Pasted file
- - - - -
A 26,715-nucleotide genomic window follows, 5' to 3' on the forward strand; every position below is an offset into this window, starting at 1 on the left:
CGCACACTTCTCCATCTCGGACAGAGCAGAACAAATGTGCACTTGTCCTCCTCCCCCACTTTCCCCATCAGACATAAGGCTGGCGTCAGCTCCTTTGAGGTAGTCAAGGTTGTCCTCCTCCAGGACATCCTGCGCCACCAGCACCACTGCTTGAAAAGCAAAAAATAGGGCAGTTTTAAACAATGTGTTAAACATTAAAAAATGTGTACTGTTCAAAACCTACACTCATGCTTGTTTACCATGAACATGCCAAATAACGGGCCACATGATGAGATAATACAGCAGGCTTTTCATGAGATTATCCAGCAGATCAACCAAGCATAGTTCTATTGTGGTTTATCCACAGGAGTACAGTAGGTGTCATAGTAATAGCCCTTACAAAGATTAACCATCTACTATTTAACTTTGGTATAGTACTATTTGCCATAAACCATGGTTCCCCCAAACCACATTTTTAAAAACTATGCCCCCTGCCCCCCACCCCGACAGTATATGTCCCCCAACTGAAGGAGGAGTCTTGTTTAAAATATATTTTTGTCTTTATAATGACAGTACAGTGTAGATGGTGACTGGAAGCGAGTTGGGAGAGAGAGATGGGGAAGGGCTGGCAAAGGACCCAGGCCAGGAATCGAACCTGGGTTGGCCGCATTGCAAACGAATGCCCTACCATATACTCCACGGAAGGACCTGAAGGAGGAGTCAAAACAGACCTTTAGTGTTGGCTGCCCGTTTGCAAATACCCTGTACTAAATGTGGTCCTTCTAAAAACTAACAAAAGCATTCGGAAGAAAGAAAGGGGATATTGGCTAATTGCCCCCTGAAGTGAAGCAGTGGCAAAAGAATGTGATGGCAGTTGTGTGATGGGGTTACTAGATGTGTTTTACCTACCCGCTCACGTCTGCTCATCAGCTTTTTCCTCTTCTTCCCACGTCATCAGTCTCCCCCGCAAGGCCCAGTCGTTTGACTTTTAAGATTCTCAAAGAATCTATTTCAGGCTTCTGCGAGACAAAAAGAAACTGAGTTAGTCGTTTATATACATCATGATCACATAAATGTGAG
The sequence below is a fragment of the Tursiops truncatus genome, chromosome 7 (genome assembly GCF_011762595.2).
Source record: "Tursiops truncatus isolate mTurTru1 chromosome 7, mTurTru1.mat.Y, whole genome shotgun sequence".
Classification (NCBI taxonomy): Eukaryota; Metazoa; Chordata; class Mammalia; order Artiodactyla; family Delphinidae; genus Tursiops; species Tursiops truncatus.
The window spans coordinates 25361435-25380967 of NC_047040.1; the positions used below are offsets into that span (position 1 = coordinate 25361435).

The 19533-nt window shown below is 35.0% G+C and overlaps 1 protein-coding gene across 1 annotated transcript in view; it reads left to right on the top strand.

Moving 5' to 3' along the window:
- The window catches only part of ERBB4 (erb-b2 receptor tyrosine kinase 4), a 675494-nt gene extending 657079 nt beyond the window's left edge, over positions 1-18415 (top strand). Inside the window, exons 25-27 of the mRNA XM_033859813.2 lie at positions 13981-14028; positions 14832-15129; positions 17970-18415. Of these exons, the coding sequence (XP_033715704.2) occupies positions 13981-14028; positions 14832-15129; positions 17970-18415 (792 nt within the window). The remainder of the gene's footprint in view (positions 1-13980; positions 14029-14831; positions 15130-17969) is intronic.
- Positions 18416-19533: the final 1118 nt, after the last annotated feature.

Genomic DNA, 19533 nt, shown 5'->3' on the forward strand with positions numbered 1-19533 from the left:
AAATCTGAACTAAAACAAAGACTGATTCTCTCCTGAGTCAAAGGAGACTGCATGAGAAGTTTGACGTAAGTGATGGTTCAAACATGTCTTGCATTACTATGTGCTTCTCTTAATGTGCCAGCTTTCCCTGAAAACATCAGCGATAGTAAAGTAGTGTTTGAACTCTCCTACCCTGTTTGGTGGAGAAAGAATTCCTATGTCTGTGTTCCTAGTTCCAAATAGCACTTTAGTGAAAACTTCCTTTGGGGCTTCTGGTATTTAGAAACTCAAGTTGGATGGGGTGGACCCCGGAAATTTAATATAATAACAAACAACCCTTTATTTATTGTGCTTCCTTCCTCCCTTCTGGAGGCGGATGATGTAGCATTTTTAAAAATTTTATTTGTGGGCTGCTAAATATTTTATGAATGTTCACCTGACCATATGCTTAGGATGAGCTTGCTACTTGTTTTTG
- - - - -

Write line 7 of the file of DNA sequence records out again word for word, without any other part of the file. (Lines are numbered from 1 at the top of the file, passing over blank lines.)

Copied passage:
The 19533-nt window shown below is 35.0% G+C and overlaps 1 protein-coding gene across 1 annotated transcript in view; it reads left to right on the top strand.